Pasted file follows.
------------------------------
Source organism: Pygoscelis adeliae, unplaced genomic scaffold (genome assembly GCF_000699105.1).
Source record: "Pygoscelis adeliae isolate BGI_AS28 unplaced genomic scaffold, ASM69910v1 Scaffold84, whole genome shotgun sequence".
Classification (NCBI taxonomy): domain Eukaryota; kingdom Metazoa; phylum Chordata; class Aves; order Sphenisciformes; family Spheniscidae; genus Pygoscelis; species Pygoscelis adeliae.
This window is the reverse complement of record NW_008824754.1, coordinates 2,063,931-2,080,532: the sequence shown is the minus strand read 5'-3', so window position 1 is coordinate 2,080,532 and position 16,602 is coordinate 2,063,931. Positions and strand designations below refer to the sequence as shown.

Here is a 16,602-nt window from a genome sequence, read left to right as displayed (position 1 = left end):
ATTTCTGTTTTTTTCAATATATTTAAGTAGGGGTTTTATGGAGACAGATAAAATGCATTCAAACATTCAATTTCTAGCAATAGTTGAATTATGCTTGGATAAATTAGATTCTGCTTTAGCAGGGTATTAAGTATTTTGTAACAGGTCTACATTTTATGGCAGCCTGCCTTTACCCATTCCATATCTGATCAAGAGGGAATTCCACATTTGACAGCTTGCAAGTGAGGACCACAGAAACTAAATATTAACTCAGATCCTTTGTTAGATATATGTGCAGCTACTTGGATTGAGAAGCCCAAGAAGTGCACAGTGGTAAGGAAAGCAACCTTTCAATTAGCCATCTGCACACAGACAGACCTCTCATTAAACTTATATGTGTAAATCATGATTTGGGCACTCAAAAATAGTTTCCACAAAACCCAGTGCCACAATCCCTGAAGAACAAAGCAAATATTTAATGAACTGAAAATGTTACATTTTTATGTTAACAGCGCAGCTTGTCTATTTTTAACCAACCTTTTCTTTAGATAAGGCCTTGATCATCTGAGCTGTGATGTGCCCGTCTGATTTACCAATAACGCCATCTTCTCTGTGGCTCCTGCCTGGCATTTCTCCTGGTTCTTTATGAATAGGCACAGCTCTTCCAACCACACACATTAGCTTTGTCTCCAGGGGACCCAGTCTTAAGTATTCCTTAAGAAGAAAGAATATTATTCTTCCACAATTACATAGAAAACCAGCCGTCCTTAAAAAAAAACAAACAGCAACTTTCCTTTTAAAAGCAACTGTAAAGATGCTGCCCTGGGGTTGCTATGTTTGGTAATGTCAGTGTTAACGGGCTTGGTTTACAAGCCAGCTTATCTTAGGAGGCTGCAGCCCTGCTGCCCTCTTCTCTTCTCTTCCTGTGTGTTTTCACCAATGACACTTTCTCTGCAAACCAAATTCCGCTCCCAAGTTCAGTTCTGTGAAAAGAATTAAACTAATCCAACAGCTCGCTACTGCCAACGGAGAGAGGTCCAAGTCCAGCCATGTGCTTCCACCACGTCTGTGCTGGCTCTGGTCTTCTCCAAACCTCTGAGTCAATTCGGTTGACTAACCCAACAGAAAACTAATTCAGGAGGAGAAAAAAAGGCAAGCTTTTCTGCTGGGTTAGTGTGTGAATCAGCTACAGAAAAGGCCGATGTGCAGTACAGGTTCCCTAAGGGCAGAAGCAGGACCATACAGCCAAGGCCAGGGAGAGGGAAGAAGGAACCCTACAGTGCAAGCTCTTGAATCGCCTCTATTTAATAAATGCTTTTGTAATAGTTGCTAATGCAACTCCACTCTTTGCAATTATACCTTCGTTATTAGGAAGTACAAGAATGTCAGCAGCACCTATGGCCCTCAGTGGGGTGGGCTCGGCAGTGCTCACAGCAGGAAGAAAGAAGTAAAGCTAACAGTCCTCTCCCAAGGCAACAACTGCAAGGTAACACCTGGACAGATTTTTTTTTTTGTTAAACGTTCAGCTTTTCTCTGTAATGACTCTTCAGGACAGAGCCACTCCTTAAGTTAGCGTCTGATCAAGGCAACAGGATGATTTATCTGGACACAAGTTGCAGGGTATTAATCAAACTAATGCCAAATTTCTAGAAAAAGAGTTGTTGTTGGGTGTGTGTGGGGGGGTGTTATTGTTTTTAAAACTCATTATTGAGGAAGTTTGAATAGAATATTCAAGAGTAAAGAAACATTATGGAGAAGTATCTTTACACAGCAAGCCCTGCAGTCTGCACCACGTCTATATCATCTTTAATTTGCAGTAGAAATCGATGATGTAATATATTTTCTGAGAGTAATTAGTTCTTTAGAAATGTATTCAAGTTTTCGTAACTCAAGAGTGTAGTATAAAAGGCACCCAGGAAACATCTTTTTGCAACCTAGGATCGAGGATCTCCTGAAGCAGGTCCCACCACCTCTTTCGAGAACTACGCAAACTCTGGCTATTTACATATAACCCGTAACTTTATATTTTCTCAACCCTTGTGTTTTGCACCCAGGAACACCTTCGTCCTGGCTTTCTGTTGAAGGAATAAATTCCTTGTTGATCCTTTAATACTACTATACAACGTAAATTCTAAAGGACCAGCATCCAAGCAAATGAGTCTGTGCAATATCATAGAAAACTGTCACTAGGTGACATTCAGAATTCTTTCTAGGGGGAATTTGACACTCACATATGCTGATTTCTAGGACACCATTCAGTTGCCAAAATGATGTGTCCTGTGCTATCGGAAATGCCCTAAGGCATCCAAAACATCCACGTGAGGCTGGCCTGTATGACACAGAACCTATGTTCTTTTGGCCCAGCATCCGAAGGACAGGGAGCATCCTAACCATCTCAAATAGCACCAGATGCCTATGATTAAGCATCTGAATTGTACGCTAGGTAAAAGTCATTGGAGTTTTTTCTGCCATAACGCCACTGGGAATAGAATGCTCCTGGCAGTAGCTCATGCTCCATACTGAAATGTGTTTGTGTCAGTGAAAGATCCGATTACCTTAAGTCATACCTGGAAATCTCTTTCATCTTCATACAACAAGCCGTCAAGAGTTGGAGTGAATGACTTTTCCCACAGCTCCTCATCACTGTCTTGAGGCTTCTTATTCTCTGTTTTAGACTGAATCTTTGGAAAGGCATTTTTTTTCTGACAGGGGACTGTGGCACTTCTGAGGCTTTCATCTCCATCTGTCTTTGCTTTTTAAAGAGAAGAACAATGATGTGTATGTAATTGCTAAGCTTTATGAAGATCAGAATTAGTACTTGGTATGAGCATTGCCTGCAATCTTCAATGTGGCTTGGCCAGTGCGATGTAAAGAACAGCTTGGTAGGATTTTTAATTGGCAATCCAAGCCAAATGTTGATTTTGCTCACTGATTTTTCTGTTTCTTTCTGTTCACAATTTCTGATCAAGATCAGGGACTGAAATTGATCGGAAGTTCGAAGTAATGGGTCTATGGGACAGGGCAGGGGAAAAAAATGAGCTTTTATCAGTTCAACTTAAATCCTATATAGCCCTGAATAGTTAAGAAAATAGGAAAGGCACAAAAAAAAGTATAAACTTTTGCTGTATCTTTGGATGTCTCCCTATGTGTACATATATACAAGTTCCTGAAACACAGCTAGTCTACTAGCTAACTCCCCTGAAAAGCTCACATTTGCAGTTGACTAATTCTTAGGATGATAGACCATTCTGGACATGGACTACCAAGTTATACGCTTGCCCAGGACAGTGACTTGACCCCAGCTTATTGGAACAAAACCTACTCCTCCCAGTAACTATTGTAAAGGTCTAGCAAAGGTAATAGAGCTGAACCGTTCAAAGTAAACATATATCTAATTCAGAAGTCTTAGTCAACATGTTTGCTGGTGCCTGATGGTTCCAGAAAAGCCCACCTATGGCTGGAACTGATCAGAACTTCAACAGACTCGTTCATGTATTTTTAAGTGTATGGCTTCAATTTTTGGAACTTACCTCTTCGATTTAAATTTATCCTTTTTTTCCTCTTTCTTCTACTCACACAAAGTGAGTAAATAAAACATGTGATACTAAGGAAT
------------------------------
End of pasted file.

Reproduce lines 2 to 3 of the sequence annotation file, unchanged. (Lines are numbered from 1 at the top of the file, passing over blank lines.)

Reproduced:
Source record: "Pygoscelis adeliae isolate BGI_AS28 unplaced genomic scaffold, ASM69910v1 Scaffold84, whole genome shotgun sequence".
Classification (NCBI taxonomy): domain Eukaryota; kingdom Metazoa; phylum Chordata; class Aves; order Sphenisciformes; family Spheniscidae; genus Pygoscelis; species Pygoscelis adeliae.